by Jennifer Semple Siegel
This short essay--along with 350+ other pages--did not make it into the final version of I, Driven: memoir of a teen's involuntary commitment. I plan to post some of these "out takes" on this website.
In late September 2004, I traveled to Skopje, Macedonia, where I would spend the 2004-2005 academic year with my husband Jerry Siegel, a Fulbright Scholar.
The plan: to write this memoir.
I had lugged photocopies of articles, letters, and hospital and court records across the ocean.
In my carry-on bag.
After recovering from jet lag, I, not quite sure where to start, sat down at my laptop.
I needed to figure out my purpose for writing this book:
February 1969: Woodbury County, Iowa, committed me, an 18-year-old hippie chick, to the Cherokee Mental Health Institute. At a competency hearing in Sioux City, I admitted to using LSD–evidently enough testimony to force an involuntary commitment.
I had not been convicted of a crime.
I have a story, but how compelling is it? Technically, my imprisonment was inconsequential. Designated as a “screening center patient,” I was tested and warehoused while my psychiatrist lobbied for my release; then, after two months, I was discharged.
But those months represent a bubble in my life–-time itself stopped and expanded far out of proportion to actual time. I was livid, my anger at “The Establishment” palpable and constant, persisting for years and affecting the course of my life. No matter how minute, it was still time not mine.
I must write about Cherokee.
How much of my story do I remember? Letters between my ex-husband and me during my commitment help fill in major gaps, but how will I contend with the drug-crazed Hollywood months leading up to it? I remember major incidents, but details are hazy. Do I fill in with supposition? If so, is this part of my memoir still memoir, or is it fiction?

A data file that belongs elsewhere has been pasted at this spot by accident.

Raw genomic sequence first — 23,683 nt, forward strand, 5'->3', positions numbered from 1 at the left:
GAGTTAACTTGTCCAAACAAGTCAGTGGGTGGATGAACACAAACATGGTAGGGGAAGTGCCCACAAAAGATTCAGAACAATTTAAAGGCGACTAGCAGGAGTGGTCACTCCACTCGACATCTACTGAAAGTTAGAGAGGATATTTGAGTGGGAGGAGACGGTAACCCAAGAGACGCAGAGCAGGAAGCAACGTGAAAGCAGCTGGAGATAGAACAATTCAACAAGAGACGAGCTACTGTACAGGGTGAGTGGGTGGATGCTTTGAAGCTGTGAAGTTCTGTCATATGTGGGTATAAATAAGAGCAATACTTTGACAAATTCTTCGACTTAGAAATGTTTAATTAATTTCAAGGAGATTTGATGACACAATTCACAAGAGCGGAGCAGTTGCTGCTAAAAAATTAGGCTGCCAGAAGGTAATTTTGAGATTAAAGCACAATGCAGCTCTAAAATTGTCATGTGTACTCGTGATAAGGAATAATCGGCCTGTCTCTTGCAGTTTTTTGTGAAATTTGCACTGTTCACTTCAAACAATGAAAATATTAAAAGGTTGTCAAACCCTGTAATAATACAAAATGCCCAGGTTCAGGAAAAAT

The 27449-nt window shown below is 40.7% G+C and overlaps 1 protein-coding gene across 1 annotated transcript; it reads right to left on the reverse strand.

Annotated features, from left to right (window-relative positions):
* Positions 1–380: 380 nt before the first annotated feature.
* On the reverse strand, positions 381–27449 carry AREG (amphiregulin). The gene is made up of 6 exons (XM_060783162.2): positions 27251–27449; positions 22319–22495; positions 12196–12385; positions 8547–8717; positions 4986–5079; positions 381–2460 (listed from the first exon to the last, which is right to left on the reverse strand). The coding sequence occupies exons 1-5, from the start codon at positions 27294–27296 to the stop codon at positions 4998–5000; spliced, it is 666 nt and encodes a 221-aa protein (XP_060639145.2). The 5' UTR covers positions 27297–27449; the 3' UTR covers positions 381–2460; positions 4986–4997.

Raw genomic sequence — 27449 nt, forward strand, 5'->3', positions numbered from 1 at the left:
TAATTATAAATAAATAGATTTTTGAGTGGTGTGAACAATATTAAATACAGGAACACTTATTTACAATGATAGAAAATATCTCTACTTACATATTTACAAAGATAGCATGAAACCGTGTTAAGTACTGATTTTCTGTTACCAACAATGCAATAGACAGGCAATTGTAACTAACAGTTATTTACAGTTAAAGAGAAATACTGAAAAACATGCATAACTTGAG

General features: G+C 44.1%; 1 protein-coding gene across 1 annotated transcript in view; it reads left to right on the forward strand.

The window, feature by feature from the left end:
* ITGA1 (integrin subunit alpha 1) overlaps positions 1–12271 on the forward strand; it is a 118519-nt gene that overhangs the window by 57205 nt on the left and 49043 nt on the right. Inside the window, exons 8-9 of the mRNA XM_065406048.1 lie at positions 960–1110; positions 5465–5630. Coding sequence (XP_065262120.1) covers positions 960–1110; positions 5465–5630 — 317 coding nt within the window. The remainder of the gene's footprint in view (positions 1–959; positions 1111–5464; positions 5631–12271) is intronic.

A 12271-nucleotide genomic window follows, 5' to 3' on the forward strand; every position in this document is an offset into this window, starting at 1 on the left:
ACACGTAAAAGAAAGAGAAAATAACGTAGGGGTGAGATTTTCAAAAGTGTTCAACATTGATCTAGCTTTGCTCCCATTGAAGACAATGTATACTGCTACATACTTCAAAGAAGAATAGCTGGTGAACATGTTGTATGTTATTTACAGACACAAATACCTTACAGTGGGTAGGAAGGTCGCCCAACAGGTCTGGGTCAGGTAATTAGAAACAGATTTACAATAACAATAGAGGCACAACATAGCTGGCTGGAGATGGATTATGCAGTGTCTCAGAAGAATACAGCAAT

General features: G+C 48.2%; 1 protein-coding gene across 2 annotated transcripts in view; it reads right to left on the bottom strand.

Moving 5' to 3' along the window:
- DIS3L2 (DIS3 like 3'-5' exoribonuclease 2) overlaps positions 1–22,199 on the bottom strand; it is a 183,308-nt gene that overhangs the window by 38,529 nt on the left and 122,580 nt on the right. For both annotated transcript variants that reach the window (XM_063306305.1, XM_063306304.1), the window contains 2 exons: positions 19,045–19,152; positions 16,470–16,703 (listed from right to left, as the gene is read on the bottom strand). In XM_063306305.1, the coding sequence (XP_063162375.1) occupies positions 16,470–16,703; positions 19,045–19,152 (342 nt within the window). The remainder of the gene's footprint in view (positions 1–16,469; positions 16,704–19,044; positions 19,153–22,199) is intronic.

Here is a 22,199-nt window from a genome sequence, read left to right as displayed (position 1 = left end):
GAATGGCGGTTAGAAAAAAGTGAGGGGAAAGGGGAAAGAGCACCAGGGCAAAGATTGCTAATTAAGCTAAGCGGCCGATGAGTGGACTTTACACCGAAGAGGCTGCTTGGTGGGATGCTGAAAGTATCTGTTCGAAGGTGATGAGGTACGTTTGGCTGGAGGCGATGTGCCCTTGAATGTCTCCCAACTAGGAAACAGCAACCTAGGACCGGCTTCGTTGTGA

I will disclose this part of my life. I’ll face whatever consequences befall me; however, my family and friends have not chosen to have their past lives sliced opened and bled.
I’ll change most names and minor details about people. Nonfiction purists may claim I have skirted the truth, but what, exactly, is truth? Yes, this memoir will slash open psychological wounds and expose them, but also minimize inflicting pain on others. I have a moral and, maybe, legal obligation to protect identities, especially those of other ex-patients and ex-hippies who may have indulged in youthful indiscretions.
I’ll use my ex-husband’s actual name, an issue faced head on: I'll present to him an unfinished draft, and I’ll show him every subsequent draft and final product. I’ve read horror stories about ex-lovers, parents, siblings, family, and friends being blind sided by published memoirs, their secrets exposed, without any warning. Who could blame them for being upset?
Before embarking on my ex-pat life, I had told my ex about the proposed memoir; he didn't threaten to sue, though he expressed some unease about exposing our past drug use. We have an adult son, after all.
“But it’s a necessary part of the book,” he says. “It has to be in there. So I’ve been overruled.”
By sharing, I have offered him a voice in my project–-he may prove to be an important ally, instead of a bitter enemy.
Catharsis, to finally leave Cherokee behind, retracing, via the power of the keyboard, my past–-drug use, involuntary commitment, and eventual discharge–-revisiting 18-year-old Jennifer and attempting to make sense of what happened and why.
Future triumph? Perhaps Cherokee, Iowa: memoir of a detoured life will find a home.
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